AMA ADOPTS NEW POLICY TO COMBAT NATIONAL DRUG SHORTAGES AT SEMI-ANNUAL POLICY-MAKING MEETING

AMA ADOPTS NEW POLICY TO COMBAT NATIONAL DRUG SHORTAGES AT SEMI-ANNUAL POLICY-MAKING MEETING

15 Nov, 2011 01:54 CET


NEW ORLEANS - The American Medical Association (AMA), the nation's largest physician group, today adopted policy to combat national drug shortages that threaten patient care and safety.

"Physicians strive to provide the best possible care to their patients, which means being able to obtain the right drugs at the right time," said AMA President-elect Jeremy A. Lazarus, M.D. "Drug shortages can delay a patient's treatment and may force physicians to use alternative drugs that aren't optimal, leading to an increased potential for errors and adverse outcomes."

In the past few years, shortages of medically necessary drugs have worsened appreciably. In 2010, almost 180 shortages of medically necessary drugs were identified by the FDA, triple the number from 2005.

New AMA policy supports drug shortage legislation, such as H.R. 2245 and S. 296, that would require manufacturers to notify the FDA of any discontinuance, interruption, or adjustment in the manufacture of a drug that may result in a shortage. The new policy also calls on the AMA to advocate that the FDA and/or Congress require drug manufacturers to establish a plan for continuity of supply of vital and life-sustaining medications and vaccines to avoid production shortages whenever possible.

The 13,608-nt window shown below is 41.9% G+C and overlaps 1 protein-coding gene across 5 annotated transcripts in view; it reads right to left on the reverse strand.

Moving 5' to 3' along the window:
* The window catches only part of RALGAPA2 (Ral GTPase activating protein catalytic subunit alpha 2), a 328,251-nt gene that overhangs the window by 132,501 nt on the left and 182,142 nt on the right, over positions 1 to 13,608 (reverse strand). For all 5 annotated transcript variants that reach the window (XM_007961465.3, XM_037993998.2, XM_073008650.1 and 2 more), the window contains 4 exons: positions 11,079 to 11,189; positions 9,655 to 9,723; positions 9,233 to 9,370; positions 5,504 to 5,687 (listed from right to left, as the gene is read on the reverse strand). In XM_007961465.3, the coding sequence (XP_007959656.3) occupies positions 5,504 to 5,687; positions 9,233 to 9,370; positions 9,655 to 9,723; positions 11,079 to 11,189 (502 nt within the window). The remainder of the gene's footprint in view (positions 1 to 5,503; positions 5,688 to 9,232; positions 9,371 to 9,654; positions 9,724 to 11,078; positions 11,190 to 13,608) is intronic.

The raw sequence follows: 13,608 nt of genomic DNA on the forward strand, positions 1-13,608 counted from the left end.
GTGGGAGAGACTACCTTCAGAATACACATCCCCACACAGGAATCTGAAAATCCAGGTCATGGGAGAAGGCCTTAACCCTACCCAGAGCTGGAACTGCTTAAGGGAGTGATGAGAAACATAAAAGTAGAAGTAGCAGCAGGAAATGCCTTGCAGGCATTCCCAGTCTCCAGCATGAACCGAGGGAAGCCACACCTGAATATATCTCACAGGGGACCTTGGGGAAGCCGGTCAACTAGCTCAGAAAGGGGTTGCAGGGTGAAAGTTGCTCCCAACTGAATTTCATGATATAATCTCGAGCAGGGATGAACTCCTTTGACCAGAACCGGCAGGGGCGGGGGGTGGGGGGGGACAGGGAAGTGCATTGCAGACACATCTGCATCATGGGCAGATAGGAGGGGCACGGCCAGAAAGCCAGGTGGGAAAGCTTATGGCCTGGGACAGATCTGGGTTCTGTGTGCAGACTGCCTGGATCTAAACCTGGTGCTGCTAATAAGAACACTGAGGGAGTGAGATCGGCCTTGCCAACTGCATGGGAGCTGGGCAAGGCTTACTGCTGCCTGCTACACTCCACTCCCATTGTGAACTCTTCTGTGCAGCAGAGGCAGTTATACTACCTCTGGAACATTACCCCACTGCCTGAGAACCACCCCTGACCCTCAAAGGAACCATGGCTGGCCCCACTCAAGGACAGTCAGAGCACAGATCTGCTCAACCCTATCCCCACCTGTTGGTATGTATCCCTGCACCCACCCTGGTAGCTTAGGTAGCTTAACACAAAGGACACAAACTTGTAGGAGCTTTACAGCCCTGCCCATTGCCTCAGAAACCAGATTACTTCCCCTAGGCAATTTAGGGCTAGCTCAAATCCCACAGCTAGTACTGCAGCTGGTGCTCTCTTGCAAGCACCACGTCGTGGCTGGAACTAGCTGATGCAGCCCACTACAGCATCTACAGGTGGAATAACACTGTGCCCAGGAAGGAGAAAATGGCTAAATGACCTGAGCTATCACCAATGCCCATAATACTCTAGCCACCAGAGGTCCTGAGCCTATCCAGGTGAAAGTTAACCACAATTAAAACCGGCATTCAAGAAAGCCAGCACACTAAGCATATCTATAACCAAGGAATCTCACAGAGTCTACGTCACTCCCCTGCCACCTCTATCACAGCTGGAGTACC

A drug shortage may compromise and delay treatment, leading to progression of disease, adverse outcome, or therapeutic failure. When physicians are forced to use less familiar alternative drugs, errors and preventable adverse drug events are more likely. Health care costs are increased due to clinical hours that are diverted to managing drug shortages and the additional acquisition costs of alternatives.

The AMA's new policy also supports the recommendations of the 2010 Drug Shortage Summit convened by the American Society of Health System Pharmacists, American Society of Anesthesiologists, American Society of Clinical Oncologists and the Institute for Safe Medication Practices and calls on the AMA to work in a collaborative fashion with these and other stakeholders to urgently implement these recommendations.

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Media Contact:
Shannon O'Brien
AMA Media Relations
(312) 464-4443
[email protected]


About the American Medical Association (AMA)
The American Medical Association helps doctors help patients by uniting physicians nationwide to work on the most important professional, public health and health policy issues. The nation's largest physician organization plays a leading role in shaping the future of medicine. For more information on the AMA, please visit www.ama-assn.org.

 

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